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Something Old

G-ETS Intro to OT: thinking, rambling, reflecting, musing, etc.

Month

May 2016

13.

Tell us where you go from here. How do you plan to retain involvement with those participants who might make up part of your Personal Learning Network? What future projects and plans might motivate you to engage again the materials and methods of this course? You can be tentative or provisional about your plans, but be specific.

I am grateful for this opportunity to blog about some overarching ideas and understandings I have gleaned from this course and to put in writing some of my future plans regarding this course and its materials. I am the type of person who finds deep meaning in closure and I think this will be helpful in terms of putting closure on this semester and opening space for where to go next with this material.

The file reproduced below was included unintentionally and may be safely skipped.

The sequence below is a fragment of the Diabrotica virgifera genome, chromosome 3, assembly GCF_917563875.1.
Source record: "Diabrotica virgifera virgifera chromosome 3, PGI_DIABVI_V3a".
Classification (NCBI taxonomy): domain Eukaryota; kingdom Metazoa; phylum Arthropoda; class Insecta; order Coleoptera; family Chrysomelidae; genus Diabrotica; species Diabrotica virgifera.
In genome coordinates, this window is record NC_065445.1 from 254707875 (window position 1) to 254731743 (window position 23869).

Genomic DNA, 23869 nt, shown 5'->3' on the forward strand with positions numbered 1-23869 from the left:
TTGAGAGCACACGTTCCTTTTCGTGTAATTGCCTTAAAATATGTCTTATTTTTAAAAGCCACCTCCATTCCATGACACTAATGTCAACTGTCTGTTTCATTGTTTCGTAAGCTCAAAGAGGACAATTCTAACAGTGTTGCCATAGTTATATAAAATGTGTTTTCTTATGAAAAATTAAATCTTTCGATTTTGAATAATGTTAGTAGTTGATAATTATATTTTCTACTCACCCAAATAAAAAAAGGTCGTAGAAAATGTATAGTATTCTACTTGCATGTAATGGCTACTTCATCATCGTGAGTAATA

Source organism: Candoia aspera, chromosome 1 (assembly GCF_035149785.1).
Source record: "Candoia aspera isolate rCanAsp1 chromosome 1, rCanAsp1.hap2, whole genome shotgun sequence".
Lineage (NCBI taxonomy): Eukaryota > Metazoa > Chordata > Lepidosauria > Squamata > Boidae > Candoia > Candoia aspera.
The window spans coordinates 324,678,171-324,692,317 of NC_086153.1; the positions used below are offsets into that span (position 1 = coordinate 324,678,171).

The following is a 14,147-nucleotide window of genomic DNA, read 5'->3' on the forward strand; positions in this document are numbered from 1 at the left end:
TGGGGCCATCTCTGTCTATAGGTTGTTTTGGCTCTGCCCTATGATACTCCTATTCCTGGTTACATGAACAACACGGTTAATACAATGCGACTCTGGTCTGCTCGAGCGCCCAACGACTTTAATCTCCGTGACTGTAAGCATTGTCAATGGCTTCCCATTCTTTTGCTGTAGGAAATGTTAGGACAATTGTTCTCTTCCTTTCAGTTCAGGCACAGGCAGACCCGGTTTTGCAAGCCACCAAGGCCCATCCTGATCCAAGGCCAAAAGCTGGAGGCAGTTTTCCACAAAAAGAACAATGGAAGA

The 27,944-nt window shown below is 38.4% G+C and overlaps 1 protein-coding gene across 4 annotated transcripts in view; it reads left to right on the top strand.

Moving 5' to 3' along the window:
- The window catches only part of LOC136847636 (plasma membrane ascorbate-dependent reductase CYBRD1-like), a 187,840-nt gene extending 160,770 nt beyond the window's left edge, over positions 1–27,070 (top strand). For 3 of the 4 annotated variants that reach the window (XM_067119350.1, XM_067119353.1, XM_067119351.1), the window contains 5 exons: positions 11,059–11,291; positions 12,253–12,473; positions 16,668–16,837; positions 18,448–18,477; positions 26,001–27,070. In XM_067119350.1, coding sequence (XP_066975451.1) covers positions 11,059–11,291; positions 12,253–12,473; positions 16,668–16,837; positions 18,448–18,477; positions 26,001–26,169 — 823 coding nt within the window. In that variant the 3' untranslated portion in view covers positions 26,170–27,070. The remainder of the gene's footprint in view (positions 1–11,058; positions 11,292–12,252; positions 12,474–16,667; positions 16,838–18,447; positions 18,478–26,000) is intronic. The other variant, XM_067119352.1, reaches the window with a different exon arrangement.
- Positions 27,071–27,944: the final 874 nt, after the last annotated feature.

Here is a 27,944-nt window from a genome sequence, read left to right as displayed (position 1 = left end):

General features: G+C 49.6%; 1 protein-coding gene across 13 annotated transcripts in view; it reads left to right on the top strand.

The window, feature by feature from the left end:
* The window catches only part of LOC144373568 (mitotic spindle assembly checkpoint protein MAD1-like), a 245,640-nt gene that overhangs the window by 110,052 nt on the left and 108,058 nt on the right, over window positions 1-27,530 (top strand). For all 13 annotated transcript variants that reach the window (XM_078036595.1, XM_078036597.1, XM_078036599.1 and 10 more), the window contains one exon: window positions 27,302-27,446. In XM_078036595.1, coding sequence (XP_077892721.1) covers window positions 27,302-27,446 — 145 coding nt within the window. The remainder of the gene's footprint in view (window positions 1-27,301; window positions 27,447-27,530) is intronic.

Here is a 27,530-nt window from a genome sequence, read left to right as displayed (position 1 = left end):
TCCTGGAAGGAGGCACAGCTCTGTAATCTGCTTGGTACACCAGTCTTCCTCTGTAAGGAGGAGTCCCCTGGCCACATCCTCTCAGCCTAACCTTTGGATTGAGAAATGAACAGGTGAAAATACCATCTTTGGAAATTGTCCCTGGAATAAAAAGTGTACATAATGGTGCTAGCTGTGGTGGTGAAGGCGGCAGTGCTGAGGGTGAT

I came to this class with little background in the Old Testament. I knew the major narratives, but this class has really shaped my understanding of how these materials came together and has challenged my notions of God based on the diversity of experiences and narratives we find in these texts. I was most challenged in this way by the material on the four sources (JEDP) we studied recently, and the diversity found in the conventional versus dissenting wisdom material we studied earlier in the semester.

The four-source theory helps make the book seem more feasible in terms of a historical account and in terms of the varying audiences the texts seem to address. I think this material will be very helpful in my future ministry in terms of my teaching roles as a pastor. Congregations often struggle with the apparent inconsistencies in biblical texts, and I feel that the varying sources has really helped me shed some of my embedded theology around this.